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Growers Requirements for Labeling

June 17, 2016

Whether growing for a patient or a dispensary, growers should make sure they are aware of and comply with any state laws and regulations for the proper labeling of the product.

The industry, which is still in its infancy as far as laws are concerned, will continue to see more states enact or increase regulations for the purposes of safety. California and Colorado recently passed stricter regulations concerning the labeling of edibles. The development of regulations will likely extend to other cannabis products as well, so it is important to stay up-to-date with the ever-changing requirements.

Complying with labeling requirements guarantees only that a grower will not have an issue with state governing bodies for noncompliance. If a customer purchases a product that is mislabeled or does not have the proper warnings, there is the possibility of exposure to a product liability claim if there are injuries or damages. Although there is no outright regulatory compliance defense—meaning that compliance with state regulations will not release someone from all liability—it can be immensely helpful as a defense.

However, some states, such as Montana and Michigan, currently have zero regulations on labeling, but that won’t be for long. It is only a matter of time before states use their regulating authority to enact quality control and ensure patients and consumers receive the product intended.

What can growers do to protect themselves against potential legal issues if their state currently does not have labeling requirements? Whether they label the product themselves or need to pass along the information to the dispensary, every grower should be prepared to provide at a minimum the following information:

  • Accurate identification of the amount of THC, CBD or any other cannabinoids and active ingredients present in the product
  • Quantity
  • Strain
  • Product lot identified through unique number or bar code
  • Date of packaging
  • Date of expiration
  • Statements:
    • No false or misleading statements. For example, many states have regulations that a grower may not label the product “organic,” unless it is in strict compliance with U.S. Department of Agriculture standards. It is also important not to mislead consumers as to the amount of active ingredients.
    • Most states require the following statements, usually capitalized or in bold:
      • “Keep Away From Children”
      • “This product is for medicinal use only”
      • “Do not drive or operate machinery when under the influence of this product”
  • Correct size of printed information on label: Some states dictate a minimum font size or that certain phrases must be capitalized or in bold. For example, Massachusetts requires text height of at least 1/16th of an inch, while many other states require only legible information.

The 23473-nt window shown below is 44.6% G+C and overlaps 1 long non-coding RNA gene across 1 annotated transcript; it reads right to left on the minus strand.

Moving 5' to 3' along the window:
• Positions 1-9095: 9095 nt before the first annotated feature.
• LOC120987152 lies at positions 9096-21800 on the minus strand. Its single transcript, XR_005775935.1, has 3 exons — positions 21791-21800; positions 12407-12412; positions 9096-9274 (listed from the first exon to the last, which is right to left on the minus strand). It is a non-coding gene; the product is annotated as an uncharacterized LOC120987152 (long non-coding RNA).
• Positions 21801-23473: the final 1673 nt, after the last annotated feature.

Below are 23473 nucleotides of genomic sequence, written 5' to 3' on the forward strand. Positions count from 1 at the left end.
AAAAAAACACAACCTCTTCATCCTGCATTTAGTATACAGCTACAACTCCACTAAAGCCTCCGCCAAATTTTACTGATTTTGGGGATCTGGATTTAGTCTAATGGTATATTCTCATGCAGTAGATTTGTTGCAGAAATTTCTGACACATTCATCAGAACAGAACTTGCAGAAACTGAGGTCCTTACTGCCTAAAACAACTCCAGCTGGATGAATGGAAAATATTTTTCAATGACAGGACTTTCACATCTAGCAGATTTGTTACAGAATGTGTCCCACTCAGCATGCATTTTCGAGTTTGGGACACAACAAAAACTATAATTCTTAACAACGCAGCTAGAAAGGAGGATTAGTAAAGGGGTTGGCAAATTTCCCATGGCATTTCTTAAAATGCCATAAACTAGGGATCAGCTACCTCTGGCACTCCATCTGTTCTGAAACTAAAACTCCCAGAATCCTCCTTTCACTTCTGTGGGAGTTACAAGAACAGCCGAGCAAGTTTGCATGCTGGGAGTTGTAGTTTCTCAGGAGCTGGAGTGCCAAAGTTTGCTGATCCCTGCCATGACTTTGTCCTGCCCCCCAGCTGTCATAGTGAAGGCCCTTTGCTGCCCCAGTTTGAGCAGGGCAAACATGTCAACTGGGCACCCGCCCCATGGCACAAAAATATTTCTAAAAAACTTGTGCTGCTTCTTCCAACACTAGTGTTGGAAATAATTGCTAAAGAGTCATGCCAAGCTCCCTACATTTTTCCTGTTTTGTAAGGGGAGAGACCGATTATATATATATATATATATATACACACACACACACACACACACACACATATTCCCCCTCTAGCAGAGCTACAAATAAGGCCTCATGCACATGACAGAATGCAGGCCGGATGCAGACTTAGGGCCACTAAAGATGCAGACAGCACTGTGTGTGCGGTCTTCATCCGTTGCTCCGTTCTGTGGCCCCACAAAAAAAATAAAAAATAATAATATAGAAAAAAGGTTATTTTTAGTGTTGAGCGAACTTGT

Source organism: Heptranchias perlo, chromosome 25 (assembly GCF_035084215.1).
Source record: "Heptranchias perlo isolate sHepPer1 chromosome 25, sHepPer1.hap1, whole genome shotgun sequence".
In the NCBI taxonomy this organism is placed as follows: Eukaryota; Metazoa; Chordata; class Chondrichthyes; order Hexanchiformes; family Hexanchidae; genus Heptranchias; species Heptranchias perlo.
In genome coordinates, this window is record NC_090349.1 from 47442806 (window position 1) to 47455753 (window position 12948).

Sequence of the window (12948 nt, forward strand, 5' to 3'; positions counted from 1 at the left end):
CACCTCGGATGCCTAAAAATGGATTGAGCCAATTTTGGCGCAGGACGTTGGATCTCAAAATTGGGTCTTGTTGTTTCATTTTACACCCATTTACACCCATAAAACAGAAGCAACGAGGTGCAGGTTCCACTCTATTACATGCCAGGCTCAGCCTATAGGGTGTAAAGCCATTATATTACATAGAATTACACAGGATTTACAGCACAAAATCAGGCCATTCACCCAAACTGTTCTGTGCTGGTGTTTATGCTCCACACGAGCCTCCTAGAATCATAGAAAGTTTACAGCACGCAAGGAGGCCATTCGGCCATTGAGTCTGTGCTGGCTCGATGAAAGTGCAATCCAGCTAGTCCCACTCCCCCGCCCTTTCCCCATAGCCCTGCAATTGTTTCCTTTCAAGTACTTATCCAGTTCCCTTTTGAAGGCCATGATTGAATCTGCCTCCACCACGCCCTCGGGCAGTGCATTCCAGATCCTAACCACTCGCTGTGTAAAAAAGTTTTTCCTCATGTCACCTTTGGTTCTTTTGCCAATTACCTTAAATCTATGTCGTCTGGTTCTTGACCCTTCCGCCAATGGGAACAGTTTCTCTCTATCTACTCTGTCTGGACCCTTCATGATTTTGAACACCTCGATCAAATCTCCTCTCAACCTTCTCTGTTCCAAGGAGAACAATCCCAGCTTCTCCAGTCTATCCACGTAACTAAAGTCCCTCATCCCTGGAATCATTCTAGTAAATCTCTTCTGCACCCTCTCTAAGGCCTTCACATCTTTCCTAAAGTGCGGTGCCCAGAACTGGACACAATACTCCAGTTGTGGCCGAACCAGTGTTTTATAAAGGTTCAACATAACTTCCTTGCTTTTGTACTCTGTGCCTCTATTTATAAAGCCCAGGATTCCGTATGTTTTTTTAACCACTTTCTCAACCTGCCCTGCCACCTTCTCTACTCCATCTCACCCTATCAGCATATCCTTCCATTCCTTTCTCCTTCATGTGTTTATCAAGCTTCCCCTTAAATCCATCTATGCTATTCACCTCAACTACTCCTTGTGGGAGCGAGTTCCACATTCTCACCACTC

Additional Resources: The following are state-specific laws and regulations concerning labeling, although these are always subject to change:

Alaska: http://www.legis.state.ak.us/basis/aac.asp#3.306.360

Arizona: http://azdhs.gov/licensing/medical-marijuana/index.php?pg=dispensaries#rules-statutes

California: http://leginfo.legislature.ca.gov/faces/billNavClient.xhtml?bill_id=201520160AB266

Colorado: https://www.colorado.gov/pacific/sites/default/files/Retail%20Marijuana%20Rules%20through%2001302015.pdf

Connecticut: http://eregulations.ct.gov/eRegsPortal/Browse/RCSA?id=Title%2021a|21a-408|21a-408-56|21a-408-56

Delaware: http://regulations.delaware.gov/AdminCode/title16/Department%20of%20Health%20and%20Social%20Services/Division%20of%20Public%20Health/Health%20Systems%20Protection%20(HSP)/4470.shtml section 7.2.8 and 7.3.10

D.C.: http://www.dcregs.dc.gov/Gateway/RuleHome.aspx?RuleNumber=22-C5607

Hawaii: http://health.hawaii.gov/medicalmarijuanaregistry/wp-content/blogs.dir/97/files/2015/12/2015-329D-HRS.pdf section 329D-11

Illinois: http://www.ilga.gov/legislation/ilcs/ilcs3.asp?ActID=3503&ChapterID=35

Maine: http://www.maine.gov/dhhs/dlrs/mmm/

Maryland: http://www.dsd.state.md.us/COMAR/subtitle_chapters/10_Chapters.aspx#Subtitle62 subtitle 62

Massachusetts: http://www.mass.gov/eohhs/docs/dph/regs/105cmr725.pdf CMR 725.105E

Michigan: http://www.michigan.gov/lara/0,4601,7-154-72600_72603_51869-358173–,00.html Michigan does not have current legislation on required information on labels.

Minnesota: https://www.revisor.mn.gov/rules/?id=4770&version=2015-02-20T11:53:43-06:00&format=pdf

Montana: http://leg.mt.gov/bills/mca_toc/50_46_3.htm. Montana does not have current legislation on required information on labels.

Nevada: http://www.leg.state.nv.us/nac/nac-453a.html#NAC453ASec502 NAC 453A.502 – 508

New Hampshire: http://www.gencourt.state.nh.us/rules/state_agencies/he-c400.html He-C 402.19

New Jersey: http://nj.gov/health/medicalmarijuana/index.shtml

New Mexico: Section

New York: http://www.health.ny.gov/regulations/medical_marijuana/docs/regulations.pdf Section 1004.11(k) which requires prior approval of labels by Department of Health

Oregon: https://www.oregon.gov/olcc/marijuana/Pages/PackagingLabelingPreApproval.aspx

Rhode Island: http://sos.ri.gov/documents/archives/regdocs/released/pdf/DOH/7659.pdf Section 5.1.8(j)

Vermont: http://legislature.vermont.gov/statutes/fullchapter/18/086 Section 4474e(h)

Washington: http://app.leg.wa.gov/WAC/default.aspx?cite=314-55-105 Section 314-55-120


By Devon Landis

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